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DIY Top End Porting

 
Old 01-23-2017, 12:51 PM
  #21  
KJL
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Originally Posted by mike100 View Post
You definitely need a ball burr on a longer shaft to get around the plenum corner. I could have probably done better on mine in retrospect (as I spent more time with the I/H's). That said, it seems the top plenum flows better than the i/h's stock so with no injector hump and other odd geometries, maybe it will be less work to achieve the flow you need to match the other part.

I would maybe take a trip to horrible freight or check ebay for a good used air grinder with a rubber grip coating so you won't freeze your hand. I chose to use the air compressor at work over the weekend to save my neighbors from having to hear it run for hours on end.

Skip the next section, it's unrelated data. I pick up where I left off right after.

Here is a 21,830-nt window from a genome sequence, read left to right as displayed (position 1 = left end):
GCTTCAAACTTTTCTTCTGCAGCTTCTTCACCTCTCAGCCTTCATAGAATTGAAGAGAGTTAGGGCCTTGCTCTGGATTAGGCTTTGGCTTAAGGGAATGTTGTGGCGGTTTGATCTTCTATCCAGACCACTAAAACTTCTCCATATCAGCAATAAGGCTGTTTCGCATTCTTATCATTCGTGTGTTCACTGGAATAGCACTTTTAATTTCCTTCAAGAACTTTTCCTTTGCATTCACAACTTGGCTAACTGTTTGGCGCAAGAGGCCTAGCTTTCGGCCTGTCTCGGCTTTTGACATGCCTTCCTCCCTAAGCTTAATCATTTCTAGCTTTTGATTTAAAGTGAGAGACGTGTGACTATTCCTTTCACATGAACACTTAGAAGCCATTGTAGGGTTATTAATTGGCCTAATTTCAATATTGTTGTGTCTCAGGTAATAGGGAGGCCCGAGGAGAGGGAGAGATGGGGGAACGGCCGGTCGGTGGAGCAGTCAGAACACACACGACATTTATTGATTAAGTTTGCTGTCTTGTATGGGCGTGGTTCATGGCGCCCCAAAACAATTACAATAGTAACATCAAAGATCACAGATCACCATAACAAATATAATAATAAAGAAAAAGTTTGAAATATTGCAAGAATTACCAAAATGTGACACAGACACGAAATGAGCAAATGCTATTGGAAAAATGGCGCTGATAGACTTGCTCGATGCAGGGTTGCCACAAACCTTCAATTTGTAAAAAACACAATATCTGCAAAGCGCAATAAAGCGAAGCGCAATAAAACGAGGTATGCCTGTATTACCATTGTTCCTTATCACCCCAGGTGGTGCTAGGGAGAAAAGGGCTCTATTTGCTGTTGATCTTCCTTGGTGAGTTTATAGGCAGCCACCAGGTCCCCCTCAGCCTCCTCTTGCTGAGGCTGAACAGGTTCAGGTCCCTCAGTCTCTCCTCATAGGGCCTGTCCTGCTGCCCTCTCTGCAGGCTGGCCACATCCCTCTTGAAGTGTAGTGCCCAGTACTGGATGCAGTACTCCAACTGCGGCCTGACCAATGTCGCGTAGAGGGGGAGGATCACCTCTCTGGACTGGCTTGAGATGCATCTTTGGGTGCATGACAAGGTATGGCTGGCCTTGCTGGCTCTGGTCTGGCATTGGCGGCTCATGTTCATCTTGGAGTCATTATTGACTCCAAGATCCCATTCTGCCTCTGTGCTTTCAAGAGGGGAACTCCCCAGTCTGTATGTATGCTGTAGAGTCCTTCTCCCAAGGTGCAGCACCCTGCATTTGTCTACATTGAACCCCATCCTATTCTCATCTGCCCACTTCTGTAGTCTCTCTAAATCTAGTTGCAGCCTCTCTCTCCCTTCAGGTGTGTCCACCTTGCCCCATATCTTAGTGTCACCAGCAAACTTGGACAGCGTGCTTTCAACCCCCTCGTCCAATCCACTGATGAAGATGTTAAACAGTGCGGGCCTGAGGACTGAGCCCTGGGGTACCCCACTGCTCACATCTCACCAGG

I like the electric Mikita. Lots to hold on to and you can set the speed and forget it. The air tools are loud and require steady hand pressure to maintain desired speed which I find very tiring. A foot pedal switch for emergency power OFF would make the Mikita ideal.

The round burr would deff help but I worry about going to deep with it no longer having a line of sight once one starts grinding around corners and stuff.
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Old 01-28-2017, 09:54 PM
  #22  
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You can get a foot pedal to control the speed for 20-30 online way easier to control
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Old 01-30-2017, 02:15 PM
  #23